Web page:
The Cesanta team were giddy with excitement when I passed their stand. They had just landed a massive new customer and had launched the beta of their full stack IoT platform. “You work with our software to connect with IoT quickly, easily and securely”, their marketing manager Evelyn Wolf informed me.

Yesterday was a day for asking about the future, and it means something different for everyone.

Adilet Abylov from Spalmalo, based in Kyrgyzstan, told me that “Machines make humans happier because machines can’t lie. They can’t make harmful things. I think people need to be more integrated with machines”. He works on both hardware and software projects integrated to help us make the most of machines. Their Z-BTN allows you to “Track your work hours and fill in your timesheets without leaving your project management app.”

SkyAlert from Mexico also develop hardware and software in parallel. They have a suite of complementary solutions which help communities to minimise the impact of natural disasters such as hurricanes, volcanos and earthquakes. Data from the sensors goes directly to the end users’ smartphones. Their usage in Mexico has already saved many lives and, Alvaro explained, “We faced this massive hurricane, Patricia, two weeks ago and we had an excellent response from people because everybody got the information direct from Skyalert storm much faster.”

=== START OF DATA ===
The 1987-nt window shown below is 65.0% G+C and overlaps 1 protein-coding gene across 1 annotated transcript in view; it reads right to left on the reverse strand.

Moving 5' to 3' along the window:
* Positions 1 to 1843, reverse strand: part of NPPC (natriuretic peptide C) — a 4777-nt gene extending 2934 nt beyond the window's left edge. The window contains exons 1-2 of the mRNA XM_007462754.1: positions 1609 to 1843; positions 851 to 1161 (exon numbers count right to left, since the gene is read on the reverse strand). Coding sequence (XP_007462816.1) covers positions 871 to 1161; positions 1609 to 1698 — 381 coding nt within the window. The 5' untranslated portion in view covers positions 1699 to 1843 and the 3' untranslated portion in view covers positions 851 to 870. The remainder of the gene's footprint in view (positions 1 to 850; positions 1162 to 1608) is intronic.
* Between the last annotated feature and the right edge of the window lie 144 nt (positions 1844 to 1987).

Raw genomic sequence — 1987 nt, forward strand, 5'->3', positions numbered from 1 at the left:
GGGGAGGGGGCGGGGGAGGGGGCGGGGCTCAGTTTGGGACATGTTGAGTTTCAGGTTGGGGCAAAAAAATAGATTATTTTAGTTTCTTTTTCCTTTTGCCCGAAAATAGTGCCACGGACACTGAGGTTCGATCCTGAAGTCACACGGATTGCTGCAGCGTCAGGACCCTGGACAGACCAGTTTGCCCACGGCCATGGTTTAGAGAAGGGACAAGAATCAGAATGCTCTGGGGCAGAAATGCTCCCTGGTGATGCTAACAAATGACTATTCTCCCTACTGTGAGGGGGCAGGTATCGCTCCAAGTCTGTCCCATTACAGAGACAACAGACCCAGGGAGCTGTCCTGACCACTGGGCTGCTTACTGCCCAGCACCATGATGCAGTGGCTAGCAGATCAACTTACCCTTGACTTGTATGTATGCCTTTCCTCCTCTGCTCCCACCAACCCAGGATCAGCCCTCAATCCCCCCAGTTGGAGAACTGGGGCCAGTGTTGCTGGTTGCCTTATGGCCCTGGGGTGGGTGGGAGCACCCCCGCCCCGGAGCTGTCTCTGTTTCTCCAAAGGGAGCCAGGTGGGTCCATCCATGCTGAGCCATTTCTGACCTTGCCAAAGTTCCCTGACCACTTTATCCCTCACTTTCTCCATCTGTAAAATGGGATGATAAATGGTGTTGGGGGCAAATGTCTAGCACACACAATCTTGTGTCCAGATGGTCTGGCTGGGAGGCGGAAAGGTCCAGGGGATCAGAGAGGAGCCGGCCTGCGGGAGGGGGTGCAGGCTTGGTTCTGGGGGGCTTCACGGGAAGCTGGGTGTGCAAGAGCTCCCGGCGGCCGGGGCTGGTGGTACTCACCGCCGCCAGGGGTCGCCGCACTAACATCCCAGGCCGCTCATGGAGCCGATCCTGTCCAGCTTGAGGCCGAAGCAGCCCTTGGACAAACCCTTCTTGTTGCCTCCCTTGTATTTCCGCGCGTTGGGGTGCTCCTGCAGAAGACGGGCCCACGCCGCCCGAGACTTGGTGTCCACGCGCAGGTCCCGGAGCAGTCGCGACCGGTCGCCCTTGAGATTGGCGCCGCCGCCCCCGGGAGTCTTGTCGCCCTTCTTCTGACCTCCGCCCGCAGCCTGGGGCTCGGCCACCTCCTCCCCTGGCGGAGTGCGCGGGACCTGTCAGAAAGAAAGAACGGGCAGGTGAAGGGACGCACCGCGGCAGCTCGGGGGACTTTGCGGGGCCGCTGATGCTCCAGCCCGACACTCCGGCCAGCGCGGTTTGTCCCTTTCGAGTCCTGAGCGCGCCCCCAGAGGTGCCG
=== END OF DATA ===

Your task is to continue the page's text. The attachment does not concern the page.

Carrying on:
Alvaro brought up a theme many start-ups echoed: the combination of social good and profit. “We chose this business because we believe in social startups,” he told me, “You can make money but as well you can help people.”

yanceystrickler-kickstarter-web-summit dublin-globe

Yancey Strickler from Kickstarter’s words from day one had been already ringing in my ears. “Most of the great ideas in life don’t have the aim of making a profit but just want to exist”, Yancey had declared from the main stage. “A company’s goal shouldn’t be for everybody to get rich and shop for boats all day. Don’t sell out the long term for the short term. Be idealistic. Act with integrity always.”

Kees Blok, founder of MIWI was emphatic about their mission, “We’re looking for solutions for causes that really matter. Especially if you see innovation for companies like Tesla which combine green and technology.”

I asked Kees how they struck the balance between the causes they support and making money.